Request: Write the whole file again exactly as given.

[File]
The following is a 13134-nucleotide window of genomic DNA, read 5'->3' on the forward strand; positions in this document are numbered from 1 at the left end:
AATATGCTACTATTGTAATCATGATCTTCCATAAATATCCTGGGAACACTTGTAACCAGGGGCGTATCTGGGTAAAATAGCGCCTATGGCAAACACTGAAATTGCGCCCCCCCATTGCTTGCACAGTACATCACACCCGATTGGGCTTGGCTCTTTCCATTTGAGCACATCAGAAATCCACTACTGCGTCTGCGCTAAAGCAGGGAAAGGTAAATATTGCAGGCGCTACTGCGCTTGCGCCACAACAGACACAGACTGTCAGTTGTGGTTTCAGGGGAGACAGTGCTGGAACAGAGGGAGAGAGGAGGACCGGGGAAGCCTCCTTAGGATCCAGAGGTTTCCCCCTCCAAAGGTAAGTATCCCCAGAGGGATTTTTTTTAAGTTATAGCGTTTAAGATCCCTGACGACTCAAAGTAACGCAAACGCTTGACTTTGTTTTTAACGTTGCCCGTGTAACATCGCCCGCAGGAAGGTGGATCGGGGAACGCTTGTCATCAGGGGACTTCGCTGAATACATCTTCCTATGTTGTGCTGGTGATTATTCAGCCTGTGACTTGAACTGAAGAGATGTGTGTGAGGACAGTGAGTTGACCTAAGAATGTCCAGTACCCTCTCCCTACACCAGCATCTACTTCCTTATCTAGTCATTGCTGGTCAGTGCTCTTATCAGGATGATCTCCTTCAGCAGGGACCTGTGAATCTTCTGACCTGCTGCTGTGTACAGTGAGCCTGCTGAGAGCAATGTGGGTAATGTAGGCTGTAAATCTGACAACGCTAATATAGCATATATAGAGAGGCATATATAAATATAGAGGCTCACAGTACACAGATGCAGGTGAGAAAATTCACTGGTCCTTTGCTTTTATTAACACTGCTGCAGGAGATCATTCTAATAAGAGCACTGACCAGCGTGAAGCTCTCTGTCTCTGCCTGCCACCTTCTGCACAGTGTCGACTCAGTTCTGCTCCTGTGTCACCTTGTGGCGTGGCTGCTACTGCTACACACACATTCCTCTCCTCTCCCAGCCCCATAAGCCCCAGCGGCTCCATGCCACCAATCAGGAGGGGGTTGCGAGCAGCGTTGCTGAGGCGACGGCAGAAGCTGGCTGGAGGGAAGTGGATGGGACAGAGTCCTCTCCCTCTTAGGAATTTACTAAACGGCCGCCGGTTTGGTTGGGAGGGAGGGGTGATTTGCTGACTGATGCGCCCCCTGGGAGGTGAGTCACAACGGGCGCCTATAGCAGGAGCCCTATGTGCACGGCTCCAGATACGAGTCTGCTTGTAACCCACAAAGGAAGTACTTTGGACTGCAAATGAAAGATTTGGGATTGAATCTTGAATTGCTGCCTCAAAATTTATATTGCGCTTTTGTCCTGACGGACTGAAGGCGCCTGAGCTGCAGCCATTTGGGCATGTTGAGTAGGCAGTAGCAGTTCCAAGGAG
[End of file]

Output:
The following is a 13134-nucleotide window of genomic DNA, read 5'->3' on the forward strand; positions in this document are numbered from 1 at the left end:
AATATGCTACTATTGTAATCATGATCTTCCATAAATATCCTGGGAACACTTGTAACCAGGGGCGTATCTGGGTAAAATAGCGCCTATGGCAAACACTGAAATTGCGCCCCCCCATTGCTTGCACAGTACATCACACCCGATTGGGCTTGGCTCTTTCCATTTGAGCACATCAGAAATCCACTACTGCGTCTGCGCTAAAGCAGGGAAAGGTAAATATTGCAGGCGCTACTGCGCTTGCGCCACAACAGACACAGACTGTCAGTTGTGGTTTCAGGGGAGACAGTGCTGGAACAGAGGGAGAGAGGAGGACCGGGGAAGCCTCCTTAGGATCCAGAGGTTTCCCCCTCCAAAGGTAAGTATCCCCAGAGGGATTTTTTTTAAGTTATAGCGTTTAAGATCCCTGACGACTCAAAGTAACGCAAACGCTTGACTTTGTTTTTAACGTTGCCCGTGTAACATCGCCCGCAGGAAGGTGGATCGGGGAACGCTTGTCATCAGGGGACTTCGCTGAATACATCTTCCTATGTTGTGCTGGTGATTATTCAGCCTGTGACTTGAACTGAAGAGATGTGTGTGAGGACAGTGAGTTGACCTAAGAATGTCCAGTACCCTCTCCCTACACCAGCATCTACTTCCTTATCTAGTCATTGCTGGTCAGTGCTCTTATCAGGATGATCTCCTTCAGCAGGGACCTGTGAATCTTCTGACCTGCTGCTGTGTACAGTGAGCCTGCTGAGAGCAATGTGGGTAATGTAGGCTGTAAATCTGACAACGCTAATATAGCATATATAGAGAGGCATATATAAATATAGAGGCTCACAGTACACAGATGCAGGTGAGAAAATTCACTGGTCCTTTGCTTTTATTAACACTGCTGCAGGAGATCATTCTAATAAGAGCACTGACCAGCGTGAAGCTCTCTGTCTCTGCCTGCCACCTTCTGCACAGTGTCGACTCAGTTCTGCTCCTGTGTCACCTTGTGGCGTGGCTGCTACTGCTACACACACATTCCTCTCCTCTCCCAGCCCCATAAGCCCCAGCGGCTCCATGCCACCAATCAGGAGGGGGTTGCGAGCAGCGTTGCTGAGGCGACGGCAGAAGCTGGCTGGAGGGAAGTGGATGGGACAGAGTCCTCTCCCTCTTAGGAATTTACTAAACGGCCGCCGGTTTGGTTGGGAGGGAGGGGTGATTTGCTGACTGATGCGCCCCCTGGGAGGTGAGTCACAACGGGCGCCTATAGCAGGAGCCCTATGTGCACGGCTCCAGATACGAGTCTGCTTGTAACCCACAAAGGAAGTACTTTGGACTGCAAATGAAAGATTTGGGATTGAATCTTGAATTGCTGCCTCAAAATTTATATTGCGCTTTTGTCCTGACGGACTGAAGGCGCCTGAGCTGCAGCCATTTGGGCATGTTGAGTAGGCAGTAGCAGTTCCAAGGAG